X-ray crystal structure of arrestin from bovine rod outer segments

Nature. 1998 Feb 26;391(6670):918-21. doi: 10.1038/36147.


Retinal arrestin is the essential protein for the termination of the light response in vertebrate rod outer segments. It plays an important role in quenching the light-induced enzyme cascade by its ability to bind to phosphorylated light-activated rhodopsin (P-Rh*). Arrestins are found in various G-protein-coupled amplification cascades. Here we report on the three-dimensional structure of bovine arrestin (relative molecular mass, 45,300) at 3.3 A resolution. The crystal structure comprises two domains of antiparallel beta-sheets connected through a hinge region and one short alpha-helix on the back of the amino-terminal fold. The binding region for phosphorylated light-activated rhodopsin is located at the N-terminal domain, as indicated by the docking of the photoreceptor to the three-dimensional structure of arrestin. This agrees with the interpretation of binding studies on partially digested and mutated arrestin.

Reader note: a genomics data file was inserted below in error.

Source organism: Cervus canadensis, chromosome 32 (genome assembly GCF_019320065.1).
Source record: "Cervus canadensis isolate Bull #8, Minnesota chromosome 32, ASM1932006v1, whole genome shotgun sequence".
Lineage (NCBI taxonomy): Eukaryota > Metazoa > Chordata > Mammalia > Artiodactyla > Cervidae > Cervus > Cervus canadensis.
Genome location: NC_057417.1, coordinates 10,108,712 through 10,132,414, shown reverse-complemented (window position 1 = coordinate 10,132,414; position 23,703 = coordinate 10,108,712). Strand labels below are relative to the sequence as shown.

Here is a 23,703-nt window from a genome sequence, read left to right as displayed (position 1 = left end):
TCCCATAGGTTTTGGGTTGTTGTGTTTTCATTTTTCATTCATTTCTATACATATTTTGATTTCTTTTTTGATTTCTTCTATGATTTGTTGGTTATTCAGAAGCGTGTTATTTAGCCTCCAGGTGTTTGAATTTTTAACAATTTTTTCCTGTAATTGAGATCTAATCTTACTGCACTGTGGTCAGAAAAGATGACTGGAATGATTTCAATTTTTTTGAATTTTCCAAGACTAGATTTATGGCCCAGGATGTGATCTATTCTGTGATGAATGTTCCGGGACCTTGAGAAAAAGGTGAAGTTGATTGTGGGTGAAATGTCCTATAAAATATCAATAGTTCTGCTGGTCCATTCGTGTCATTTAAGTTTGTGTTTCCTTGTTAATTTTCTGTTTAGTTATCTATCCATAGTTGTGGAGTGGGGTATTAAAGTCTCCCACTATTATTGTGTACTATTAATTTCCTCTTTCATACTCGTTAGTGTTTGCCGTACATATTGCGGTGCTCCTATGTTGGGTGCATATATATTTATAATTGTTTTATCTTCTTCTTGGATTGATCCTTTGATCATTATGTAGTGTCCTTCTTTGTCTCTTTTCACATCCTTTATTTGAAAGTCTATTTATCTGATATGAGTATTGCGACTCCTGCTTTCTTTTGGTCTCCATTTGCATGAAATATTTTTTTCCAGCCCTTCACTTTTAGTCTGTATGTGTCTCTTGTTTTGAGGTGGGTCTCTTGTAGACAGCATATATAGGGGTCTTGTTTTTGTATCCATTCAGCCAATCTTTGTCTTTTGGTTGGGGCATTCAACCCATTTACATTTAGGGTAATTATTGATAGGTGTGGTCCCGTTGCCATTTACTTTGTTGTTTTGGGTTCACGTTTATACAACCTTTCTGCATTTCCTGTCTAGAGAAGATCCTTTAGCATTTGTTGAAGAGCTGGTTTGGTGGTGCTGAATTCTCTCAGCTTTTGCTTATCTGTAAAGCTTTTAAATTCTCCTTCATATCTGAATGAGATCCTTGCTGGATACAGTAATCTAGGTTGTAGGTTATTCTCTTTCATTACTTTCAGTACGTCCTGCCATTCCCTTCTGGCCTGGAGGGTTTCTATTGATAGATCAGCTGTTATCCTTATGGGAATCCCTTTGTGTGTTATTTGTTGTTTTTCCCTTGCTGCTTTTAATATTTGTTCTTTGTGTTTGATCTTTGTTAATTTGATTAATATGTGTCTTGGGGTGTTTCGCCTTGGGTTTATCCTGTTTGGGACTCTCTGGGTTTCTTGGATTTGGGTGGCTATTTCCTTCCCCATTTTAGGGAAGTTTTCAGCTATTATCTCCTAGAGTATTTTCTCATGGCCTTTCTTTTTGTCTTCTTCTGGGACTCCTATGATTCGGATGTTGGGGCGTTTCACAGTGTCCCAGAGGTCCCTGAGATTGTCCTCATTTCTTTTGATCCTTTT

Publication types

  • Research Support, Non-U.S. Gov't

MeSH terms

  • Amino Acid Sequence
  • Animals
  • Arrestin / chemistry*
  • Arrestin / isolation & purification
  • Binding Sites
  • Cattle
  • Crystallography, X-Ray
  • Humans
  • Models, Molecular
  • Molecular Sequence Data
  • Phosphorylation
  • Protein Conformation
  • Protein Structure, Secondary
  • Rod Cell Outer Segment / chemistry*


  • Arrestin

Associated data

  • PDB/1AYR